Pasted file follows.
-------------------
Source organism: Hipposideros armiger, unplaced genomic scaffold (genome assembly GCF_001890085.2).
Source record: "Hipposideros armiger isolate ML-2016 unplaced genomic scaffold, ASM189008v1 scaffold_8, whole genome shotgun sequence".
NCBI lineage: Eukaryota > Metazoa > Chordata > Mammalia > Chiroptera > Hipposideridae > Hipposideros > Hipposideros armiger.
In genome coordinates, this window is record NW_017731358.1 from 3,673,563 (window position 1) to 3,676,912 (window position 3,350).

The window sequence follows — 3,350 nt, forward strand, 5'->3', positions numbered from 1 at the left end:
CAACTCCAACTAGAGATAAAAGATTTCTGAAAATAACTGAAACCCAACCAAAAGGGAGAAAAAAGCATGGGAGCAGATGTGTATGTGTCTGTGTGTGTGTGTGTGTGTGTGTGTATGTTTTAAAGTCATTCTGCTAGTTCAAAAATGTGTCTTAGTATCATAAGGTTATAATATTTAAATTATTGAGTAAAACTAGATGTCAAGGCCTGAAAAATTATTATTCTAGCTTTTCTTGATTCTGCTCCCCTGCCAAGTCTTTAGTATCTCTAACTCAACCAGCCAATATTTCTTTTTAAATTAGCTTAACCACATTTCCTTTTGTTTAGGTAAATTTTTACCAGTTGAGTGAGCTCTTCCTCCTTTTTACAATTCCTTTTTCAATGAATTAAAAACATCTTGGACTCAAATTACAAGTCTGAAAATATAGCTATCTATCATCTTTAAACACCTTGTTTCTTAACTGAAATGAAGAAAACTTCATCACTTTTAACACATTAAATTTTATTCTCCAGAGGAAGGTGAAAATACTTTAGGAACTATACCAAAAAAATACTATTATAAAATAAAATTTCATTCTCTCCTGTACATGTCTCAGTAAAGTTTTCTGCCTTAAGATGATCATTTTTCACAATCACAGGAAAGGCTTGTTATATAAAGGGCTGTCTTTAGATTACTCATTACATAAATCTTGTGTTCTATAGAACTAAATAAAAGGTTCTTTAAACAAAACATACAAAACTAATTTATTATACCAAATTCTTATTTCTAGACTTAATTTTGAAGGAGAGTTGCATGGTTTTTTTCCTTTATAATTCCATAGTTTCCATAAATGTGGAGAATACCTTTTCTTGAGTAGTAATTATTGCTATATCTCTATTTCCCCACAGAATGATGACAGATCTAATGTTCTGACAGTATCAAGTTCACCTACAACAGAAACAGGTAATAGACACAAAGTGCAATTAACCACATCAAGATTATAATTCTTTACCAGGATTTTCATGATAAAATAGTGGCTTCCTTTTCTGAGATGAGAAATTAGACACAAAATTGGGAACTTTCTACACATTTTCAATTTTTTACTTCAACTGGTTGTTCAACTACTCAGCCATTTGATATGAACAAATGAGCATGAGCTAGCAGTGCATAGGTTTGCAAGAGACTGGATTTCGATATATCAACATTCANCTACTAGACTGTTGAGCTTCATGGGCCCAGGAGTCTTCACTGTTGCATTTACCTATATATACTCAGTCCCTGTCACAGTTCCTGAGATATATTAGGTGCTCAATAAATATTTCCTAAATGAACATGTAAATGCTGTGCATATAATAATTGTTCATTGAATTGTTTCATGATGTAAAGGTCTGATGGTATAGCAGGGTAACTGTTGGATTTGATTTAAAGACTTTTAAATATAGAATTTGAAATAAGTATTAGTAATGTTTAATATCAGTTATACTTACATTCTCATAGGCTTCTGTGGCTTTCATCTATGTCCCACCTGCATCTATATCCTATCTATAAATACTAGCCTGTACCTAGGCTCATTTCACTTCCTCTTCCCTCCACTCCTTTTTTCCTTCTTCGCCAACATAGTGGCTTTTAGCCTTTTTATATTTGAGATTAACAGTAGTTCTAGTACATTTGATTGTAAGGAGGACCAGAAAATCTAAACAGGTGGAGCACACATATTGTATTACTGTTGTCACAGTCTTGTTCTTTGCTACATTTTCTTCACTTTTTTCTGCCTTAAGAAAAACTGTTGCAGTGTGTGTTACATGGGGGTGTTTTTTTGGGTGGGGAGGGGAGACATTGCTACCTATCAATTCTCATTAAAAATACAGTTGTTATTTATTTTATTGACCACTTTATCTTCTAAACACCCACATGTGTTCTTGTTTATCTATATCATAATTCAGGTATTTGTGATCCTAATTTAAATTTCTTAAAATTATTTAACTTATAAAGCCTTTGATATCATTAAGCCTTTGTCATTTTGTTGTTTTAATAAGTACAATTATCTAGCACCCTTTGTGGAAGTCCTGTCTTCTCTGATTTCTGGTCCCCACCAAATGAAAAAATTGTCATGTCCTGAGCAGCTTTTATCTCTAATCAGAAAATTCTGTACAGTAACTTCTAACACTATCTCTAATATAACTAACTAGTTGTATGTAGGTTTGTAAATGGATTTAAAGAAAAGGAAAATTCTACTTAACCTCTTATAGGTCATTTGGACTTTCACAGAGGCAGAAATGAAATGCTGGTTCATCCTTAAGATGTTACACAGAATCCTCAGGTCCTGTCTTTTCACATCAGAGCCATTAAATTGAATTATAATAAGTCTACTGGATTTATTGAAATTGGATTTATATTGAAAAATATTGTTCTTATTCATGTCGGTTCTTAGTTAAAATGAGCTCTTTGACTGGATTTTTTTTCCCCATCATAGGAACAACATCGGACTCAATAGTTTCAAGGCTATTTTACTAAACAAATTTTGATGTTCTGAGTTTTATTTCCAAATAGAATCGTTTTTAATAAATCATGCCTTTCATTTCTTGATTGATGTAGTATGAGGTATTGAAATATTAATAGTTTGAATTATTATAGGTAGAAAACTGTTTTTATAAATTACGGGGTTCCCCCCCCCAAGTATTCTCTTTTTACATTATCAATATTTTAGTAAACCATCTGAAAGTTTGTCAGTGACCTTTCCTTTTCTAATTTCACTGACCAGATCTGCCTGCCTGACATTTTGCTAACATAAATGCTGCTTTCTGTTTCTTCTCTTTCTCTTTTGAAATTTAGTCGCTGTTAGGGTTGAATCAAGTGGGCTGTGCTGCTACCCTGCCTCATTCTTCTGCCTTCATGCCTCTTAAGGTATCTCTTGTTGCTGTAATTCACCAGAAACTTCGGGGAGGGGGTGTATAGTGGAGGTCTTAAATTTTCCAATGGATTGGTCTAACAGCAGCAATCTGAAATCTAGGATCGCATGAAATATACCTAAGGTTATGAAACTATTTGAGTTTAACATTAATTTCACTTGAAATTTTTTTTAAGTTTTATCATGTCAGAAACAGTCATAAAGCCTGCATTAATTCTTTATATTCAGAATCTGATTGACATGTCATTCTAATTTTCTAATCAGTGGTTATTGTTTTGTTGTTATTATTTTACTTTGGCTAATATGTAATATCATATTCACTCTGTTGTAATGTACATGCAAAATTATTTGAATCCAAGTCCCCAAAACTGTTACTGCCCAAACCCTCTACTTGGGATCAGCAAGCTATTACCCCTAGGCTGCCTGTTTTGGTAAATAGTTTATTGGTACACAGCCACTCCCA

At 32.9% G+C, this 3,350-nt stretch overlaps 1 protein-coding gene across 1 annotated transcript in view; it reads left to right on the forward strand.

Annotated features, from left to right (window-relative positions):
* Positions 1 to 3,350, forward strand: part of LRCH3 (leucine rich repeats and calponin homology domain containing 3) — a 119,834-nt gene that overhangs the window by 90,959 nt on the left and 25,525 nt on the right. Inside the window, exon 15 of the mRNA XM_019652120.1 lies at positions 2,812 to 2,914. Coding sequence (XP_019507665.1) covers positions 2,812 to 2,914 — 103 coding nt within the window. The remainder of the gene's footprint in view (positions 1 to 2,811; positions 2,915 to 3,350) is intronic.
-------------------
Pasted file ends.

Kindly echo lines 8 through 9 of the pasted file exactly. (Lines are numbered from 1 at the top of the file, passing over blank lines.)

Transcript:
Annotated features, from left to right (window-relative positions):
* Positions 1 to 3,350, forward strand: part of LRCH3 (leucine rich repeats and calponin homology domain containing 3) — a 119,834-nt gene that overhangs the window by 90,959 nt on the left and 25,525 nt on the right. Inside the window, exon 15 of the mRNA XM_019652120.1 lies at positions 2,812 to 2,914. Coding sequence (XP_019507665.1) covers positions 2,812 to 2,914 — 103 coding nt within the window. The remainder of the gene's footprint in view (positions 1 to 2,811; positions 2,915 to 3,350) is intronic.